November 9th is a date that sticks out in my mind for several reasons:
1) It is the day that I became a vegetarian...14 years ago!
2) It's the day that the Berlin Wall fell down: Ich liebe Deutschland!
3) Most recently and most bittersweet, it is the day of the death of a good friend of mine, Lisa. That's what the rest of this blog is going to be about.
Lisa began working at SLES at the same time I did. She and I taught 3rd grade right next to each other and muddled through the difficulties of being a first year teacher. We depended on each other for our sanity! She was in remission after having a rare form of bone cancer, and things were looking really good for her and her husband. They adopted a baby at birth named Will, who is a beautiful little boy with a full head of curly brown hair!
Things began to fall apart in the spring of Lisa's second year of teaching. She had some pain checked out at the doctor and they found that her cancer was back. She went through some radiation that didn't do anything to the tumor. After weighing the options of whether to operate or try to shrink it by doing chemo again, Lisa decided to have a very dangerous and experimental surgery. They were going to be removing her sacrum where the tumor was (which basically holds up your spine) and replacing it with an artificial piece. In order to do this, the surgeons would first have to "unhook" all of her major organs. It would be a very long 2 day surgery, and her chances of survival were very slim. If she did live, she would have to learn to walk again--if she did at all.
We didn't find a lot of this information out until afterwards, and I think that is because Lisa didn't want people to try to talk her out of it! She loved Will with all of her heart and wanted a chance to watch him grow up. She knew that the chemo wouldn't save her. This surgery was pretty much her only chance, even though it was a slim one.
To our shock and horror, Lisa died during surgery. I remember the phone call vividly. It was November 9, 2005, and I was getting ready for school. Jen, my teammate and phone-chain buddy, was on the phone. My first thought was that it wasn't snowing, so why was she calling?? It didn't even occur to me that this could be about Lisa, because she was going to be fine. The surgery would be hard, but she was strong and she'd make it.
I remember Jen's exact words: "Julie, Lisa didn't make it." It took me a minute to comprehend what that meant, and then I remember tearing up and Matt trying to figure out what was wrong. I distinctly remember leaning against the door jam to the bathroom and then sliding down to the floor. I just couldn't believe it. I'd never had a friend die before, and a good friend at that.
I am really not sure how I made it through that day. I do remember that no one would/could make eye contact with the third grade team that day. Everyone seemed to avert their eyes when we came around, like they didn't want to be reminded of their own sadness. I also remember attempting to tell my class the news, and having to buzz the office to have a grief counselor come down. I really wanted to tell them myself, and I wasn't impressed with the impersonal tone the counselor took with the whole thing. I guess you become numb after a while, but I didn't like how casually she told my class that Mrs. Western had died.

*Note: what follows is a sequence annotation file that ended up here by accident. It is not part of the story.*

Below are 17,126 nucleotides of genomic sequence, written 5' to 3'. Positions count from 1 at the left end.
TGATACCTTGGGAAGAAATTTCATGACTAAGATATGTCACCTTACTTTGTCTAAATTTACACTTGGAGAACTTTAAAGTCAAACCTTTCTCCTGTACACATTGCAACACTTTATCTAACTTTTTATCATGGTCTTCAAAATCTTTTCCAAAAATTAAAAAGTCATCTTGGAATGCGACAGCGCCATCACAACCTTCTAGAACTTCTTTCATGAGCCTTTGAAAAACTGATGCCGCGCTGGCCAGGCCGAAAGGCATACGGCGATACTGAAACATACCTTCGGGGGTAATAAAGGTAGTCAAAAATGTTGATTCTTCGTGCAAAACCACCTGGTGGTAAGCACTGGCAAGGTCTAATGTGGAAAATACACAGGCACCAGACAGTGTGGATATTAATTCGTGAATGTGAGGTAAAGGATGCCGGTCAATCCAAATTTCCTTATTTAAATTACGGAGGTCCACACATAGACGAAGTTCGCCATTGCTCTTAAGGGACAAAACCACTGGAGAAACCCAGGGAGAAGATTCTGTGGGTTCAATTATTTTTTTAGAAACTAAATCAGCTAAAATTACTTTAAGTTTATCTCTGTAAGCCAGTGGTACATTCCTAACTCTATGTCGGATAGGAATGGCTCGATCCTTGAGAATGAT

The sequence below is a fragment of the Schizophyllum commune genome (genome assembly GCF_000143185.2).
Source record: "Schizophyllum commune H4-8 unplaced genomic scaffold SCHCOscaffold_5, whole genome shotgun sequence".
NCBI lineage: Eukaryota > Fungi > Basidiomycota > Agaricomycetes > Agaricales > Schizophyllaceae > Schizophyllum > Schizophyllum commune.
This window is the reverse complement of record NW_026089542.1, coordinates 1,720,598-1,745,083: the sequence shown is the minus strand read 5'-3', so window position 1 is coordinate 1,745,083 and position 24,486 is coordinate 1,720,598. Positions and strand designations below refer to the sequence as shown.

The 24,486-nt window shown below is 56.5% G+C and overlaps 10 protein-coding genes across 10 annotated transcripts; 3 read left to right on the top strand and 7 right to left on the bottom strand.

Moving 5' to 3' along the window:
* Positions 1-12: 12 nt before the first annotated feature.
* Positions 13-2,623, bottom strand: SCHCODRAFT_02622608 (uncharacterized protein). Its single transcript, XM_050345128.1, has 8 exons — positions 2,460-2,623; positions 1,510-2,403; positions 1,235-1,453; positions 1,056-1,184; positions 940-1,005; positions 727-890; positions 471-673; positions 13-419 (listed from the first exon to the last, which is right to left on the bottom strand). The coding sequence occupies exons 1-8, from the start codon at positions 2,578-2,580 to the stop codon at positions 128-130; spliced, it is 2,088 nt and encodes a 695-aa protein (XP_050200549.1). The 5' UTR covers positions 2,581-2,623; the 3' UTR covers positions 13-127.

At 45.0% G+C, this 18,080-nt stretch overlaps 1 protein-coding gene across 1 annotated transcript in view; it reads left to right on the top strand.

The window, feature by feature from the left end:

Our team really stuck together after that, and I definitely feel a bond with those ladies even now that I am teaching 4th grade. We all love and miss Lisa, and I do think about her often. I have a picture of her with her sweet boy Will that was taken just a few days before she died. We'd gone over to visit her before they left for New York, and I took some pictures for her (it was also Will's first birthday). Had I known that this would be the last time I'd ever talk to her, I might have said something deeper or more sincere. I think I said something trivial like "good luck, and we'll be thinking about you." How insignificant do those words sound now!
It was even harder receiving the thank you card for Will's birthday gift several weeks later. She had written them on the train to NY before her surgery, and her husband had a hard time getting them to us at first. I still have that note. I will never get rid of it.
At her viewing, they had a letter that Lisa had written to her husband and left at home for him to find in case things went wrong. It was the saddest, sweetest, most sincere letter I have ever read, and I can't imagine her grief while writing it.
At her funeral, the third grade team clung to each other and cried...a lot. The worst part was when they played "Seasons of Love." I am a huge Renthead to begin with, and that song totally described Lisa's last year. She poured more love into that year than most people do in a lifetime.
Knowing Lisa, she wouldn't have wanted to spend her life in a wheelchair. She spent the time she had left LOVING Will enough to last his whole life, encouraging her friends and telling them not to worry, and instilling as much wisdom into her students as she could.
She was quite a lady, and she was loved by many.
I miss you Lisa!